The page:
Staying on the Sidelines: A Rant and a Challenge

I don’t want to hear about how I can’t do it.

I believe the reason why so little gets done is because humans are so good at circumscribing our worlds to contain our immediate circumstances and no more. We forget about the entire world of possibilities outside of our little sphere, or choose not to think about them because thinking about them makes us feel sad or scared or angry or resentful.

We are very good — too good — at telling our fellow human beings they can’t either.

If you go out there — if you do that — if you climb that wall — if you look around that corner — the worst will happen. People will hate you. You will fail.

But if you listen, to your own cautioning voice or to others, and you stay on the sidelines in your comfortable little chair? You’ll always wonder what could have happened, if you climbed that wall or stepped outside your comfort zone or did that scary thing. You’ll think about it at night, when everything is quiet, and the small voice that speaks truth inside of you will say, “You could have tried.”

Resentment comes from failing the small voice inside of you, not from failing others or from failing yourself, but from being too afraid to try at all.

“It’s better to have tried and failed” is a proverb for a reason. The greatest regrets are usually the what-ifs. And we are capable of so much, and so afraid of trying already, that the last thing anyone needs is someone else telling them they can’t do something, or won’t succeed. If someone has gotten up the guts to try something we should applaud that person, applaud them for trying, victory or failure, and encourage them to keep trying and keep adding to the world.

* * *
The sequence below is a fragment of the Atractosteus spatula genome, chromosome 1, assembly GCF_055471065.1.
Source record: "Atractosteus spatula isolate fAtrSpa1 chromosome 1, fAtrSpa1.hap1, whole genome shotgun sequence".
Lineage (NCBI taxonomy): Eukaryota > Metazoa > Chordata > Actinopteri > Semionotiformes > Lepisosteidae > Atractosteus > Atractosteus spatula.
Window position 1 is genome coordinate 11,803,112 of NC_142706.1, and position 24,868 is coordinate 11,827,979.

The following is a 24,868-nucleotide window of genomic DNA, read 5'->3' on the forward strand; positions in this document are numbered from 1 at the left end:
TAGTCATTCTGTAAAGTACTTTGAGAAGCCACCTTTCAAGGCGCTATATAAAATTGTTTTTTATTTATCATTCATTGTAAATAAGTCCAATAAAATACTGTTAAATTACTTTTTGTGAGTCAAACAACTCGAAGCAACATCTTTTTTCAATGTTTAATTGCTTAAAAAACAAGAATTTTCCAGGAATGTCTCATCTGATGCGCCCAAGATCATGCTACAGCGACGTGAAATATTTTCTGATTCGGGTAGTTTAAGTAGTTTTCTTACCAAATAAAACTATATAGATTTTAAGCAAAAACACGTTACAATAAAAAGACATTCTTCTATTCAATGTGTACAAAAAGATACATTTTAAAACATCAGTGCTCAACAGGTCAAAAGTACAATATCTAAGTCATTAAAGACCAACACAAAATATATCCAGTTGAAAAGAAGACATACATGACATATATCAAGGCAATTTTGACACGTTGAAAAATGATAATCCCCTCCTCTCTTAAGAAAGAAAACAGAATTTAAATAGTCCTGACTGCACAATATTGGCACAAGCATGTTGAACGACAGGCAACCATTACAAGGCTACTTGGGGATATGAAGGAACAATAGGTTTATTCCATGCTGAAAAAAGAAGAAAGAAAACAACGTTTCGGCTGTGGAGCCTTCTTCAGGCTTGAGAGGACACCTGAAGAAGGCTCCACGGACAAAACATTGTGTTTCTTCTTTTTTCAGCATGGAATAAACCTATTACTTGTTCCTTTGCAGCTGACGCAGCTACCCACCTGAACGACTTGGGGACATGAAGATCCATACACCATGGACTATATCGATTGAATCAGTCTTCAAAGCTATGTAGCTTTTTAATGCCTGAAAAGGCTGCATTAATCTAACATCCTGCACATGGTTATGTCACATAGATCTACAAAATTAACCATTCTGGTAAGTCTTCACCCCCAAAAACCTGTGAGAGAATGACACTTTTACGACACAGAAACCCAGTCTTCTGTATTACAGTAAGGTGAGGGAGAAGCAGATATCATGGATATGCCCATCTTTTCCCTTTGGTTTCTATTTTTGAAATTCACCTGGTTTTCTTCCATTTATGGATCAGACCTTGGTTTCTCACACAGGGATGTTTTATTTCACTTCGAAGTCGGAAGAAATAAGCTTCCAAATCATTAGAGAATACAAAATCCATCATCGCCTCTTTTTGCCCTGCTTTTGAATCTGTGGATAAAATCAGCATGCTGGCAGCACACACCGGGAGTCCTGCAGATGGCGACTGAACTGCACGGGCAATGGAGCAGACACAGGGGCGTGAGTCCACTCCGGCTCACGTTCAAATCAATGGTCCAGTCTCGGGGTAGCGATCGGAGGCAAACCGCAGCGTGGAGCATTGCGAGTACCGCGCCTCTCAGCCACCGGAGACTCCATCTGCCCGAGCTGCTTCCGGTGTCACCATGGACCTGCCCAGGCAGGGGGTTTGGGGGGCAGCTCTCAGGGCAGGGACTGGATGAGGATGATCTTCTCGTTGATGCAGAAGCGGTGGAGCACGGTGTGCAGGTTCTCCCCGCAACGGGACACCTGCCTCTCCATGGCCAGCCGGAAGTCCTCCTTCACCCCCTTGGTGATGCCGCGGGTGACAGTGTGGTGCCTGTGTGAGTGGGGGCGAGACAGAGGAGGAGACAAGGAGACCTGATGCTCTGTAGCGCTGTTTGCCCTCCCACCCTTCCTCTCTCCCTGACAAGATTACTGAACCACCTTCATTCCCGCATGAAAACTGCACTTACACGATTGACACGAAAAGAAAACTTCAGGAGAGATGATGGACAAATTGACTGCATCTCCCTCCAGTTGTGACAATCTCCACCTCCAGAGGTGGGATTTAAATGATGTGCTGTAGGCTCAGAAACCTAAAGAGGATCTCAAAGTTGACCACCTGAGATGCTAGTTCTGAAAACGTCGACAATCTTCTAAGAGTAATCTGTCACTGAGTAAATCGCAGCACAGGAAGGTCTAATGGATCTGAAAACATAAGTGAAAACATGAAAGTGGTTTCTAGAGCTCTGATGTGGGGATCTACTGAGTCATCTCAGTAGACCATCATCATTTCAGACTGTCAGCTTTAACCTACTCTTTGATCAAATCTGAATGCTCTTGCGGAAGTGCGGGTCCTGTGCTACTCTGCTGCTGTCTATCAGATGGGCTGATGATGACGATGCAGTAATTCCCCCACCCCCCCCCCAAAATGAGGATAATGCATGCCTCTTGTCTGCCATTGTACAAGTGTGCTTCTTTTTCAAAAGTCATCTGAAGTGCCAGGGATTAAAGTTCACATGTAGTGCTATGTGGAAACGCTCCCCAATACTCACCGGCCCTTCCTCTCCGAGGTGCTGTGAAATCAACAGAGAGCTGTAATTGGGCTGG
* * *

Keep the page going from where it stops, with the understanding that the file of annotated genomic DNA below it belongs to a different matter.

If we all tried to add to the world, we’d have a much better world in aggregate. But instead we spend a lot of time telling people why they shouldn’t try, or can’t succeed, when we should be telling them the opposite and supporting them in their dreams and efforts. Real work is done by people taking real risks, not people watching safely from the sidelines, numbing their own still small voices and telling others to stay on the sidelines with them.

So let’s change this dynamic around. If resentment comes from staying on the sidelines, then staying on the sidelines is actually the scariest choice, and leaving the sidelines is lower-risk. Can we encourage people to get up from their chairs, make it the cool thing to do, cheer them on, welcome them back with open arms if they need a rest and some Gatorade, and then send them back out there?

It would be a better world.


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